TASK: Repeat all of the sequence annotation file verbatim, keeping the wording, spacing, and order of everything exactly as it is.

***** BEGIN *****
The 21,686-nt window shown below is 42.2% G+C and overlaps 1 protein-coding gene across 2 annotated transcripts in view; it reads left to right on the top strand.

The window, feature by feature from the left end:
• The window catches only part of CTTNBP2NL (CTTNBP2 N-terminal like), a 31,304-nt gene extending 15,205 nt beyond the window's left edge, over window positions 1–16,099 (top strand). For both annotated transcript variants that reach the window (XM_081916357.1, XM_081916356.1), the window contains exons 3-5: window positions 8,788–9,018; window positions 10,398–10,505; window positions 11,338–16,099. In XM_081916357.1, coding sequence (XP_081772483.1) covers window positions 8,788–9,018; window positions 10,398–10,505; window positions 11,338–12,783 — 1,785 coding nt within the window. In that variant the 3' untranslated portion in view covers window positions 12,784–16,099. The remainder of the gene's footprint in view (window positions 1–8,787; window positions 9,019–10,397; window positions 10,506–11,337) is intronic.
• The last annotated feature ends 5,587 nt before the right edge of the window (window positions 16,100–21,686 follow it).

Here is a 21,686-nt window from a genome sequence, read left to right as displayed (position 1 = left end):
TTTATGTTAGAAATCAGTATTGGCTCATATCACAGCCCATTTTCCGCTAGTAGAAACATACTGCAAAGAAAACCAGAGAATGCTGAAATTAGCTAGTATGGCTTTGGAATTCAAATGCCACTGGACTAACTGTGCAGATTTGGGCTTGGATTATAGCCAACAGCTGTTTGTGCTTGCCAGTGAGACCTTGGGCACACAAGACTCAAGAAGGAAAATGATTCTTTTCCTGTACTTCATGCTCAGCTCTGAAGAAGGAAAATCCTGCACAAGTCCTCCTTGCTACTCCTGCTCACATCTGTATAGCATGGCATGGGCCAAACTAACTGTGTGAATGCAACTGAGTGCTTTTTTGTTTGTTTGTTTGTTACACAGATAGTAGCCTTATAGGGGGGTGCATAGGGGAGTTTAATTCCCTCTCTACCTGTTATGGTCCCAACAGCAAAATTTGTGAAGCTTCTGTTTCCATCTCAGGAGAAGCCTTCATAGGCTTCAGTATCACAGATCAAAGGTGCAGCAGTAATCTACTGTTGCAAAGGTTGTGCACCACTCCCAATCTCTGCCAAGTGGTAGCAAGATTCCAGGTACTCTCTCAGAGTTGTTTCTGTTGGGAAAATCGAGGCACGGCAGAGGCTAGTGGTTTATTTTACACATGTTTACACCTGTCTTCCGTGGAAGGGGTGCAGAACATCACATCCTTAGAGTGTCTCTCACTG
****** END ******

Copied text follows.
The 21,686-nt window shown below is 42.2% G+C and overlaps 1 protein-coding gene across 2 annotated transcripts in view; it reads left to right on the top strand.

The window, feature by feature from the left end:
• The window catches only part of CTTNBP2NL (CTTNBP2 N-terminal like), a 31,304-nt gene extending 15,205 nt beyond the window's left edge, over window positions 1–16,099 (top strand). For both annotated transcript variants that reach the window (XM_081916357.1, XM_081916356.1), the window contains exons 3-5: window positions 8,788–9,018; window positions 10,398–10,505; window positions 11,338–16,099. In XM_081916357.1, coding sequence (XP_081772483.1) covers window positions 8,788–9,018; window positions 10,398–10,505; window positions 11,338–12,783 — 1,785 coding nt within the window. In that variant the 3' untranslated portion in view covers window positions 12,784–16,099. The remainder of the gene's footprint in view (window positions 1–8,787; window positions 9,019–10,397; window positions 10,506–11,337) is intronic.
• The last annotated feature ends 5,587 nt before the right edge of the window (window positions 16,100–21,686 follow it).

Here is a 21,686-nt window from a genome sequence, read left to right as displayed (position 1 = left end):
TTTATGTTAGAAATCAGTATTGGCTCATATCACAGCCCATTTTCCGCTAGTAGAAACATACTGCAAAGAAAACCAGAGAATGCTGAAATTAGCTAGTATGGCTTTGGAATTCAAATGCCACTGGACTAACTGTGCAGATTTGGGCTTGGATTATAGCCAACAGCTGTTTGTGCTTGCCAGTGAGACCTTGGGCACACAAGACTCAAGAAGGAAAATGATTCTTTTCCTGTACTTCATGCTCAGCTCTGAAGAAGGAAAATCCTGCACAAGTCCTCCTTGCTACTCCTGCTCACATCTGTATAGCATGGCATGGGCCAAACTAACTGTGTGAATGCAACTGAGTGCTTTTTTGTTTGTTTGTTTGTTACACAGATAGTAGCCTTATAGGGGGGTGCATAGGGGAGTTTAATTCCCTCTCTACCTGTTATGGTCCCAACAGCAAAATTTGTGAAGCTTCTGTTTCCATCTCAGGAGAAGCCTTCATAGGCTTCAGTATCACAGATCAAAGGTGCAGCAGTAATCTACTGTTGCAAAGGTTGTGCACCACTCCCAATCTCTGCCAAGTGGTAGCAAGATTCCAGGTACTCTCTCAGAGTTGTTTCTGTTGGGAAAATCGAGGCACGGCAGAGGCTAGTGGTTTATTTTACACATGTTTACACCTGTCTTCCGTGGAAGGGGTGCAGAACATCACATCCTTAGAGTGTCTCTCACTG